When using a balloon expandable stent-graft, balloon catheters generally are used to expand the stent-graft after it is positioned at the target site. When, however, a self-expanding stent-graft is used, the stent-graft generally is radially compressed or folded and placed at the distal end of a sheath or delivery catheter. Upon retraction or removal of the sheath or catheter at the target site, the stent-graft self-expands.
More specifically, a delivery catheter having coaxial inner and outer tubes arranged for relative axial movement therebetween can be used and loaded with a compressed self-expanding stent-graft. The stent-graft is positioned within the distal end of the outer tube (sheath) and in front of a stop fixed to the inner tube. Once the catheter is positioned for deployment of the stent-graft at the target site, the inner tube is held stationary and the outer tube (sheath) withdrawn so that the stent-graft is gradually exposed and allowed to expand. The inner tube or plunger prevents the stent-graft from moving back as the outer tube or sheath is withdrawn. An exemplary stent-graft delivery system is described in U.S. Patent Application Publication No. 2004/0093063, which published on May 13, 2004 to Wright et al. and is entitled Controlled Deployment Delivery System, the disclosure of which is hereby incorporated herein in its entirety by reference.
Regarding proximal and distal positions referenced herein, the proximal end of a prosthesis (e.g., stent-graft) is the end closer to the heart (by way of blood flow) whereas the distal end is the end farther away from the heart during deployment. In contrast, the distal end of a catheter is usually identified as the end that is farthest from the operator, while the proximal end of the catheter is the end nearest the operator.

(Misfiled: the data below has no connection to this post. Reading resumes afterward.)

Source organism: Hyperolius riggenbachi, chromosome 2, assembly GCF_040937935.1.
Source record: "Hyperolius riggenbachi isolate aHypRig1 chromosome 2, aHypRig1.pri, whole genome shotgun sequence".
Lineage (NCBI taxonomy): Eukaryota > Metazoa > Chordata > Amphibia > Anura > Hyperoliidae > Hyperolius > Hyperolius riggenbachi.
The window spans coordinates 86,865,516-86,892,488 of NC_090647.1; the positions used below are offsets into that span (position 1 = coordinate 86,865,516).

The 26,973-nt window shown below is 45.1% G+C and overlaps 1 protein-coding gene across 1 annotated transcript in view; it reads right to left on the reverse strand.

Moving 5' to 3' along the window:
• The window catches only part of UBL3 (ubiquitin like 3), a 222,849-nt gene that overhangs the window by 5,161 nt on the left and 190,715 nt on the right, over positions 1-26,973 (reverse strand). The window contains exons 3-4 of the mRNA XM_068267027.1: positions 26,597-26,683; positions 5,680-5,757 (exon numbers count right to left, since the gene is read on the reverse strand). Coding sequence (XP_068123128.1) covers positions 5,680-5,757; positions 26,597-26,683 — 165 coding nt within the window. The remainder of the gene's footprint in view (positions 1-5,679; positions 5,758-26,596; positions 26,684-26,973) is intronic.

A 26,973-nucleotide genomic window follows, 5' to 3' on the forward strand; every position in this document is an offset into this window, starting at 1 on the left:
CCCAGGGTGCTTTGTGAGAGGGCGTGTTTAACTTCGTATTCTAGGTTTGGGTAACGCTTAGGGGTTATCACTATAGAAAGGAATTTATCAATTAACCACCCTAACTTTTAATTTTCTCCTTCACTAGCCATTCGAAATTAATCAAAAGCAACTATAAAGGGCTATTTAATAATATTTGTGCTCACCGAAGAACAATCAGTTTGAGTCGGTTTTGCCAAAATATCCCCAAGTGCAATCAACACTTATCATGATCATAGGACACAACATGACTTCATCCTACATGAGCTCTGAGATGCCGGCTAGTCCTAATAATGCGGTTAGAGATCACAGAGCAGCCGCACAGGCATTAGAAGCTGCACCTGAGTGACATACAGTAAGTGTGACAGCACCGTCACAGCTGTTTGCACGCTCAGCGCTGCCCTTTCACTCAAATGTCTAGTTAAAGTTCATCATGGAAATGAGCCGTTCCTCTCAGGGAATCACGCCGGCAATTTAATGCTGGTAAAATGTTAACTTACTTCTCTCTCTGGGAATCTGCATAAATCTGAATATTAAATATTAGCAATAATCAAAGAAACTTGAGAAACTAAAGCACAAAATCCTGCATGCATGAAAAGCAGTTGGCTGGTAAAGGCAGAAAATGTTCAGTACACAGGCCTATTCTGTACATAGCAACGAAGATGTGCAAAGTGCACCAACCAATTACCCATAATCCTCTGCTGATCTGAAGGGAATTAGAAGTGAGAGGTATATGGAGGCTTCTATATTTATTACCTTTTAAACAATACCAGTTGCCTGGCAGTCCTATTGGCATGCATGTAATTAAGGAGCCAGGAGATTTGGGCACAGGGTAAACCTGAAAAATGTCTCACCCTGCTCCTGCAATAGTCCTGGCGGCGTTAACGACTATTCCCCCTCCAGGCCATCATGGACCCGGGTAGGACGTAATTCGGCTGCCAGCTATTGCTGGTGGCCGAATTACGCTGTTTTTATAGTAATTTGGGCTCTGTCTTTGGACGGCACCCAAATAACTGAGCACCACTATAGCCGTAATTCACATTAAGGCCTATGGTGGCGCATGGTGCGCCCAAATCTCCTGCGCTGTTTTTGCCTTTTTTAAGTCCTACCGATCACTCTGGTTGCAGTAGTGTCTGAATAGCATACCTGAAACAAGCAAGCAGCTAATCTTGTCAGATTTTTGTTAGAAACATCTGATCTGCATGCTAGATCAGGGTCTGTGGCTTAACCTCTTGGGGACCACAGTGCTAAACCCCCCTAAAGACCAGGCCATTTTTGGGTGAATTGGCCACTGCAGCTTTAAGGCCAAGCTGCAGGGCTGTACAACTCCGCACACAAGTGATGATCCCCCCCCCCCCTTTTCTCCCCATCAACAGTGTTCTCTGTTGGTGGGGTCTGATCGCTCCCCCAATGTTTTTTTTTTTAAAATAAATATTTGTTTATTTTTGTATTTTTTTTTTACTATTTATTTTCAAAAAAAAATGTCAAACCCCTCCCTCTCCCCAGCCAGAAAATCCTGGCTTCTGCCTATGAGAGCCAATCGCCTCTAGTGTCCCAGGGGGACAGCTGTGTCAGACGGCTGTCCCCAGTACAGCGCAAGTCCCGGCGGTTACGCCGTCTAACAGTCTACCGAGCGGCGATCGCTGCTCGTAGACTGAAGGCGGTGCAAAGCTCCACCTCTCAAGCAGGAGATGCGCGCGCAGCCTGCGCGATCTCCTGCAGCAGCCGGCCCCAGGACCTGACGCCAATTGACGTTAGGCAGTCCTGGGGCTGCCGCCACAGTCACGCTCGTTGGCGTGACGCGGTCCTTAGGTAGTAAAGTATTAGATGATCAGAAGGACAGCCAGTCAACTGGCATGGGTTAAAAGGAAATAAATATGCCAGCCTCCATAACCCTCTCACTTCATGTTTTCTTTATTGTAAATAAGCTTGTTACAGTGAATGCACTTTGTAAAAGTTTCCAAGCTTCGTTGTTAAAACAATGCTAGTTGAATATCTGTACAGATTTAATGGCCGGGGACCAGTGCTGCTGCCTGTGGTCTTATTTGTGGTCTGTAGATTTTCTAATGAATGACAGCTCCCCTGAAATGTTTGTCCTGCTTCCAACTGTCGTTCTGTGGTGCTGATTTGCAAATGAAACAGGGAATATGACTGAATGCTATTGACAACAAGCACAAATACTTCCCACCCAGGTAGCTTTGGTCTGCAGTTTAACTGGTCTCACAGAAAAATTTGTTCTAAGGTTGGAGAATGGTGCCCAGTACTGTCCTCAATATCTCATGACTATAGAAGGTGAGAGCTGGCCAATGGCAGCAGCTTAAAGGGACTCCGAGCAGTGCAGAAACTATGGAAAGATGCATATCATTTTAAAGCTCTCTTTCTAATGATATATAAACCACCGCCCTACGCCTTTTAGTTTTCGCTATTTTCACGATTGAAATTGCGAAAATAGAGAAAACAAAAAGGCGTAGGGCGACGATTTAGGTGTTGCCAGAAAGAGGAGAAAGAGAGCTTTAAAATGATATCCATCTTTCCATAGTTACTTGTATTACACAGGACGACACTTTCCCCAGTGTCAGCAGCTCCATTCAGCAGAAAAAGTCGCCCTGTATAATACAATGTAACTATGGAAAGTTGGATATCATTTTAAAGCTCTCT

Although the endolumenal approach is much less invasive, and usually requires less recovery time and involves less risk of complication as compared to open surgery, among the challenges with this approach are fixation of the prosthesis (migration of prosthesis) and sealing of the prosthesis. For example, the outward spring force of a self-expanding stent-graft may not be sufficient to prevent migration. This problem can be exacerbated when the vessel's fixation zone significantly deviates from being circular. And when there is a short landing zone, for example, between an aortic aneurysm and a proximal branching artery (e.g., one of the renal arteries, or the carotid or brachiocephalic artery), small deviations in sizing or placement may result in migration and or leakage.